Huawei First 2-in-1 and an iMac-alike

While this next product from Huawei won’t be landing on US shores, it’s worth consideration in markets where Huawei remains available—like the UK, Europe, and China. The Huawei MateBook E is the company’s first attempt at a Surface Pro–like 2-in-1 device.

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The tablet component is very thin—a hurdle the rejuvenated Surface Pro 8 attempted to clear but then fell foul with poor battery life and active fans. It will be interesting to see if Huawei has been able to get the balance right.

Then, there's the Kindle and reMarkable-like Huawei MatePad Paper—a 10.3-inch e-ink tablet looking to address both your e-reading and note-taking needs.

Rounding things out for Huawei is the MateStation X, an all-in-one with serious iMac vibes. There's no dedicated GPU, just an AMD mobile chip, putting it in competition with the latest colorful M1 Mac.

TCL Goes Tab-Tastic

Returning to one of the brands that tried its hardest to keep the “mobile” in Mobile World Congress, TCL wasn’t shy about venturing into other categories, too. TCL expanded its tablet range with its NXTPAPER MAX 10, TAB 10 HD 4G, and TAB 10s 5G. TCL’s NXTPAPER devices offer a paper-like canvas to accommodate drawing and note-taking while still giving you other tablet goodness such as a slim bezel FHD+ display for showing off movies and TV shows.

TCL’s other tablet options are more traditional and get much of their appeal from big battery life: 5,500mAh for the TAB 10 HD 4G, and 8,000mAh for the TAB 10s 5G, as well as low prices.

Information on availability is to come for the NXTPAPER MAX 10 in the US and Europe, with pricing starting at €269 (~$304/£227). The TCL TAB 10 HD 4G is available now in Europe, with US availability to come, at a starting price of €179 (~$202/£151), while the TCL TAB 10s 5G will go on sale later in the year, starting at €349 (~$394/£294). TCL also revealed a new higher-end TAB PRO 12 5G is on the way, with a large display for an entertainment and productivity focus.

Mobile No Show

All these new and interesting non-mobile-phone products beg the question: Why are other product categories taking center stage? Yes, after the pandemic not all companies seemed keen on MWC 2022, like the aforementioned Sony. Also, phone manufacturers that don’t have a big presence in the US now make up a sizable chunk of the show’s lineup—such as Xiaomi, Oppo, Realme, and Honor. The absence of a new OnePlus flagship really doesn’t help, either.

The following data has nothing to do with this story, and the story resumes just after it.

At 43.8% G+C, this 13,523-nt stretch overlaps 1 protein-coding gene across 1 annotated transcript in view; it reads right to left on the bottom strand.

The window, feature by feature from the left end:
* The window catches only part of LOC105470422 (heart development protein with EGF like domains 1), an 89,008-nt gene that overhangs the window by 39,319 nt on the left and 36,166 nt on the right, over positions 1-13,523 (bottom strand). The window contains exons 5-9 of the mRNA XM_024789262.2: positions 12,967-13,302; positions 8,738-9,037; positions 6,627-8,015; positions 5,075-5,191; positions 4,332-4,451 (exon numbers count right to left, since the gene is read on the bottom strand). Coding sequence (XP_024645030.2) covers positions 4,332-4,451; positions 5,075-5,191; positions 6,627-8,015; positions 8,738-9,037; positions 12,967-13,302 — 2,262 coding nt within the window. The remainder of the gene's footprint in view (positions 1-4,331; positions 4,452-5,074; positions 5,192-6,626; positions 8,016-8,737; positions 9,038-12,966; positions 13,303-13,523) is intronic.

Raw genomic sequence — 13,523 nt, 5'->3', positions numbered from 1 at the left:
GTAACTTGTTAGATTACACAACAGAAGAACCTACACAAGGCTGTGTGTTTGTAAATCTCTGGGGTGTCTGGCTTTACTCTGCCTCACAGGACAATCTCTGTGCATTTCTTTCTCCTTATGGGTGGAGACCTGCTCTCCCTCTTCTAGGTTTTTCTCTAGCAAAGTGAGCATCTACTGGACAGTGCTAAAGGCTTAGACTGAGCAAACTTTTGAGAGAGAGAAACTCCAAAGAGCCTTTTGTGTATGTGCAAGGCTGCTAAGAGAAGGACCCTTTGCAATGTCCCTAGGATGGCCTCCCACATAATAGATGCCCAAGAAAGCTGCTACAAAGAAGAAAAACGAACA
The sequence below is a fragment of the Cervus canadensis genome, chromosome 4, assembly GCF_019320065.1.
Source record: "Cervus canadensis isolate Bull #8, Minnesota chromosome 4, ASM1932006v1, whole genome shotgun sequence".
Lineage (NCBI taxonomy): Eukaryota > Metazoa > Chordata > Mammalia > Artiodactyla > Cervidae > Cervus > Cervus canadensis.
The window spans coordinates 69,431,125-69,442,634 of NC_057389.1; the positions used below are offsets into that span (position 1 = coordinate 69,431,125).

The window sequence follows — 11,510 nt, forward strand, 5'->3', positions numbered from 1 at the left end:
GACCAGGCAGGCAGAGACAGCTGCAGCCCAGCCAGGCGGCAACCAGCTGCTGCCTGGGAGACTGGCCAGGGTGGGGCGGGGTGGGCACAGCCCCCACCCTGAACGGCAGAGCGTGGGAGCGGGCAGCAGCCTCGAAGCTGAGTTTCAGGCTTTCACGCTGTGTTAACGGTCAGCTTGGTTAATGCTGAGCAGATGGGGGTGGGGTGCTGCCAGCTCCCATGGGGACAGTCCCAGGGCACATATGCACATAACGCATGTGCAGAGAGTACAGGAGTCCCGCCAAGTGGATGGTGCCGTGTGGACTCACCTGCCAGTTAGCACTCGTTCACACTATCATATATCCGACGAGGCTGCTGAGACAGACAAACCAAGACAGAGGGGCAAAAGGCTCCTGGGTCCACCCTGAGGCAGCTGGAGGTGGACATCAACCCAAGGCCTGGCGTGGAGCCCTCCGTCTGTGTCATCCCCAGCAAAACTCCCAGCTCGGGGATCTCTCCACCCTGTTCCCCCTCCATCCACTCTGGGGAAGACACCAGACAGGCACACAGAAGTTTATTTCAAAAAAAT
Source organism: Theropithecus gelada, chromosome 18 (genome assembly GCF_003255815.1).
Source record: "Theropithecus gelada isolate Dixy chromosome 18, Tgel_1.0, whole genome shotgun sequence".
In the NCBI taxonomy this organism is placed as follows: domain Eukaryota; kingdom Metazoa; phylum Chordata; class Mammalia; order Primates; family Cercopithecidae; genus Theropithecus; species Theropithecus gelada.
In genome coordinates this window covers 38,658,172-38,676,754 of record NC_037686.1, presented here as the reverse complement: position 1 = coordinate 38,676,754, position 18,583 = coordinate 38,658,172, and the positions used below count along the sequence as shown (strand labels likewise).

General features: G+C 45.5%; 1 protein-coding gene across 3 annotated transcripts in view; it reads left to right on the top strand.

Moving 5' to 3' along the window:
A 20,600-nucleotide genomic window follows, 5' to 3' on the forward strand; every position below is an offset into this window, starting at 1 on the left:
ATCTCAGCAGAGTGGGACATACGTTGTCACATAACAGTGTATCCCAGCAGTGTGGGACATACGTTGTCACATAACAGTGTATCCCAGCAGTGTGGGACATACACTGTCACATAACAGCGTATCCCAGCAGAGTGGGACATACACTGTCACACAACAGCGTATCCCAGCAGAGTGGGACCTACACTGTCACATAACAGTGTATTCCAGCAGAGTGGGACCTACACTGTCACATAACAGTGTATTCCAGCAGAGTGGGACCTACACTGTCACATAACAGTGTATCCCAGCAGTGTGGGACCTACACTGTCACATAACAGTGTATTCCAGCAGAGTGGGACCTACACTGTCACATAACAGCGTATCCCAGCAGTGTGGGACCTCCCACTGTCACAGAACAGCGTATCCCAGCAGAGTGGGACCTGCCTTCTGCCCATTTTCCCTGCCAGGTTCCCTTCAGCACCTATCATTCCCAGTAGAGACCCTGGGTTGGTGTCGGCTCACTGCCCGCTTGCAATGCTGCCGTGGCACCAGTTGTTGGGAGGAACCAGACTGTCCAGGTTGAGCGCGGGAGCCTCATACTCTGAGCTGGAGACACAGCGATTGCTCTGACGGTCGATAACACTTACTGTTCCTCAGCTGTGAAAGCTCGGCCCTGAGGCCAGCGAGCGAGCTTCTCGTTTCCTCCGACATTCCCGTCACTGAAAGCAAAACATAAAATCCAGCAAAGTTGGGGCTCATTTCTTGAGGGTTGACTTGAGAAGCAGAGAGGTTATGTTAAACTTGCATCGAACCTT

However, to see why the markets outside of phones—in particular, compact devices for productivity and entertainment—Microsoft chief product officer and Surface hype man Panos Panay may have given us the answer on January 26 in a Windows blog post titled “A new era for the PC.” Panay cited analysts Canalys who noted that the PC market had seen its largest growth in a decade over 2021—a level of growth that was 27 percent higher than 2019.

Moreover, brands like Qualcomm are keen to push the narrative that PCs are becoming more of a mobile experience, too, an argument that is getting easier with Apple’s move to traditionally mobile-phone housed ARM chips on its laptops.

“The PC is here to stay. It’s going to become more powerful … It’s going to become more mobile,” are the words of Qualcomm senior vice president and general manager Alex Katouzian in a blog post on the future of the PC.

Why is the mobile phone show full of other devices that facilitate working and playing from home? These companies believe it’s what the people want, and are keen to oblige.